Market equilibrium refers to the stage where the quantity demanded for a product is equal to the quantity supplied for the product. The price when the quantity demanded is equal to the quantity supplied for the product is known as the equilibrium price. Equilibrium price is also termed as market clearing price, which is referred to a price when there is neither an unsold stock nor an unsupplied demand.
The market price refers to a current price at which a product is sold in the market. It is determined by the collaboration of two functions, namely, demand and supply. Supply and demand are perhaps one of the most fundamental concepts of economics and it is the backbone of a market economy.
Demand refers to how much (quantity) of a product or service is desired by buyers. The quantity demanded is the amount of a product people are willing to buy at a certain price; the relationship between price and quantity demanded is known as the demand relationship. Supply represents how much the market can offer. The quantity supplied refers to the amount of certain good producers are willing to supply when receiving a certain price. The correlation between price and how much of a good or service is supplied to the market is known as the supply relationship. Therefore, the price is a reflection of supply and demand.
The relationship between demand and supply underlie the forces behind the allocation of resources. In the market economy theories, demand and supply theory will allocate resources in the most efficient way possible.
According to economic theory, the market price of a product is determined at a point where the forces of supply and demand meet. When supply and demand are equal (i.e. when the supply function and demand function intersect) the economy is said to be at equilibrium. The point where the forces of demand and supply meet are called equilibrium point. Conceptually, equilibrium means the state of rest. It is the stage where the balance between two opposite functions, demand and supply is achieved.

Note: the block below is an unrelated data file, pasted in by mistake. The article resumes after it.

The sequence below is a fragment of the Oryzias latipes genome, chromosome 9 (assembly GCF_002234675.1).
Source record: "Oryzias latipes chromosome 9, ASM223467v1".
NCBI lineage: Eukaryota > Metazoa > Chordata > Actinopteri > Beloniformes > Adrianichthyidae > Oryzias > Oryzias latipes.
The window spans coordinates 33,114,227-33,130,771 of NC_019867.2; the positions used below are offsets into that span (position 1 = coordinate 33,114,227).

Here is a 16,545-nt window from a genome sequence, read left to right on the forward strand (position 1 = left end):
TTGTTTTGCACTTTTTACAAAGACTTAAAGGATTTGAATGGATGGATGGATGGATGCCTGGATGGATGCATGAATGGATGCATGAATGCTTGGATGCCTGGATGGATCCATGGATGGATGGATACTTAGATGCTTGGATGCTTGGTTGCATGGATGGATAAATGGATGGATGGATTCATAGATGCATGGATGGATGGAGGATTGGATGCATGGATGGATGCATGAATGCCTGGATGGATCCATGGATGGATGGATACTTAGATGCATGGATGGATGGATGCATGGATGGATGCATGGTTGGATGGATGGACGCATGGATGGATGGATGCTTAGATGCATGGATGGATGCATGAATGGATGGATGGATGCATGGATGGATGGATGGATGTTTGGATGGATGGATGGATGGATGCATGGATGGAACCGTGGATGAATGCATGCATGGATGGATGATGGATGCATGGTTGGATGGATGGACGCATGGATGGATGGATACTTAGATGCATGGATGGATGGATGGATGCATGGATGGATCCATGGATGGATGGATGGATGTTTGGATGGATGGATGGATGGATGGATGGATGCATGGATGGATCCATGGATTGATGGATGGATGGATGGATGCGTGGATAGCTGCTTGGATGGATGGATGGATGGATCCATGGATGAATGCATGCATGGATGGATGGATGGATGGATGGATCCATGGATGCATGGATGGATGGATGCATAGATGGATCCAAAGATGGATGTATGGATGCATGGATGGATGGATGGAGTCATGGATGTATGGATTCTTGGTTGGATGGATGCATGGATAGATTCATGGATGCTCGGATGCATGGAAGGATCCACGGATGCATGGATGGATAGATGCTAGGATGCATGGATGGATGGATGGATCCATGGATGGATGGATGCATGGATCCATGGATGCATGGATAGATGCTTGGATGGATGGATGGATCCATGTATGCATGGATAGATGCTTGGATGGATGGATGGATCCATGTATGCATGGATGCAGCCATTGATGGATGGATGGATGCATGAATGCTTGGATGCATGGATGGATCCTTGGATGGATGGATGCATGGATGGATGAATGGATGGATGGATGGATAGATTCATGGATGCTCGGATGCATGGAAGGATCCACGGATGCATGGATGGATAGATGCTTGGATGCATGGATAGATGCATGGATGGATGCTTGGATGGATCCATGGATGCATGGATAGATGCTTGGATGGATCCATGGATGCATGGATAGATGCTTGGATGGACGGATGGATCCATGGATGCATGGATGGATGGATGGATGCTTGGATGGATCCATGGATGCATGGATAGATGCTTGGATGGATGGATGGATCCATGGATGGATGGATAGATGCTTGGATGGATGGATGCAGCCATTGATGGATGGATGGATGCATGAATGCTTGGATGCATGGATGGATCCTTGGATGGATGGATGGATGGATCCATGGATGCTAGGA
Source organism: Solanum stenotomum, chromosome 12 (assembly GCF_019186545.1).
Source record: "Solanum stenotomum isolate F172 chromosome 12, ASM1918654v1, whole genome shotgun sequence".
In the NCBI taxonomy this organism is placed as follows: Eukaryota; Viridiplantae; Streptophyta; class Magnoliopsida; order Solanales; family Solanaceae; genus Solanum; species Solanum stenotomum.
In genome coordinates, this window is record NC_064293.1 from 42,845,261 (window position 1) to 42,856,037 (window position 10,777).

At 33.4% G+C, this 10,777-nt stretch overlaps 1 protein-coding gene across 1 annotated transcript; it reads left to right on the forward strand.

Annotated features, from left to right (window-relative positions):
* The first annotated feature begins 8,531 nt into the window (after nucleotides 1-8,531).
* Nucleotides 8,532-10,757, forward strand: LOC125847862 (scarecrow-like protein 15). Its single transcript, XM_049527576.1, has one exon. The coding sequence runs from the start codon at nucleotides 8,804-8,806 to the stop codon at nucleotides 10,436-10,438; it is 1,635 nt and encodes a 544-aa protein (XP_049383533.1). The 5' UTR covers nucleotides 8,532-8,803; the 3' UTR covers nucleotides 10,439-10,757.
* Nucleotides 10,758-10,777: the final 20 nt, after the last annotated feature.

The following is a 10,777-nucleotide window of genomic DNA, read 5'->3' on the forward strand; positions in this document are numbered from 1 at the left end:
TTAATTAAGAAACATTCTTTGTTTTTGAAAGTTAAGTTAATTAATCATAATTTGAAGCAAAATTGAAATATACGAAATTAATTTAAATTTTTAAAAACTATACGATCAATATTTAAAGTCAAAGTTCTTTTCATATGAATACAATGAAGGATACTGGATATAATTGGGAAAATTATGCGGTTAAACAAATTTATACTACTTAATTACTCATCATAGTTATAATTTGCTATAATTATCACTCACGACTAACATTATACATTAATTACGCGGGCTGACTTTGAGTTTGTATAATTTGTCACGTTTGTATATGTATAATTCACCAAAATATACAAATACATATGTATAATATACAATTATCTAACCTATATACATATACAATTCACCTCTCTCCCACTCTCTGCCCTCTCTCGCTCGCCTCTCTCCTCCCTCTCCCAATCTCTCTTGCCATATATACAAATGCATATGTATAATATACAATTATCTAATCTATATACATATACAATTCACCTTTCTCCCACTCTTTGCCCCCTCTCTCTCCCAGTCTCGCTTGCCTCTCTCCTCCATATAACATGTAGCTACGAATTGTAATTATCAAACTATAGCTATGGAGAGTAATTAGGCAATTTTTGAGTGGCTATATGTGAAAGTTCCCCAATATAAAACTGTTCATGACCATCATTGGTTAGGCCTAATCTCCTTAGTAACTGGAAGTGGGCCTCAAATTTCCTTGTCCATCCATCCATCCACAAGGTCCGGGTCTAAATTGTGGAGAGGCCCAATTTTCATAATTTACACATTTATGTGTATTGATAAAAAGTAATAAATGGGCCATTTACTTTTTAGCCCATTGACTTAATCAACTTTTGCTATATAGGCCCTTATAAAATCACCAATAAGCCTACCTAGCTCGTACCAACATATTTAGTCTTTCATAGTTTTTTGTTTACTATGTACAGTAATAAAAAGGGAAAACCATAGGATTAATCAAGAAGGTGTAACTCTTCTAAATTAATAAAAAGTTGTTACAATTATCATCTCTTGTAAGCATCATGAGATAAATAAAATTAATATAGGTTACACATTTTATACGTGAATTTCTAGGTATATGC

At this point, the allocation of goods is at its most efficient because a number of goods being supplied are exactly the same as a number of goods being demanded. Thus, everyone (individuals, firms, or countries) is satisfied with the current economic condition. At the given price, suppliers are selling all the goods that they have produced and consumers are getting all the goods that they are demanding.
In the real market place equilibrium can only ever be reached in theory, so the prices of goods and services are constantly changing in relation to fluctuations in demand and supply.
Some of the causes of disequilibrium are excess supply and excess demand. In the case of excess supply, this situation happens if the price is set too high, excess supply will be created within the economy and there will be allocative inefficiency. The suppliers are trying to produce more goods, which they hope to sell to increase profits, but those consuming the goods will find the product less attractive and purchase less because the price is too high.
Whereas in the situation of excess demand, it is created if the price is set below the equilibrium price. Because the price is so low, too many consumers want the good while producers are not making enough of it. Thus, there are too few goods being produced to satisfy the wants (demand) of the consumers. However, as consumers have to compete with one other to buy the good at this price, the demand will push the price up, making suppliers want to supply more and bringing the price closer to its equilibrium.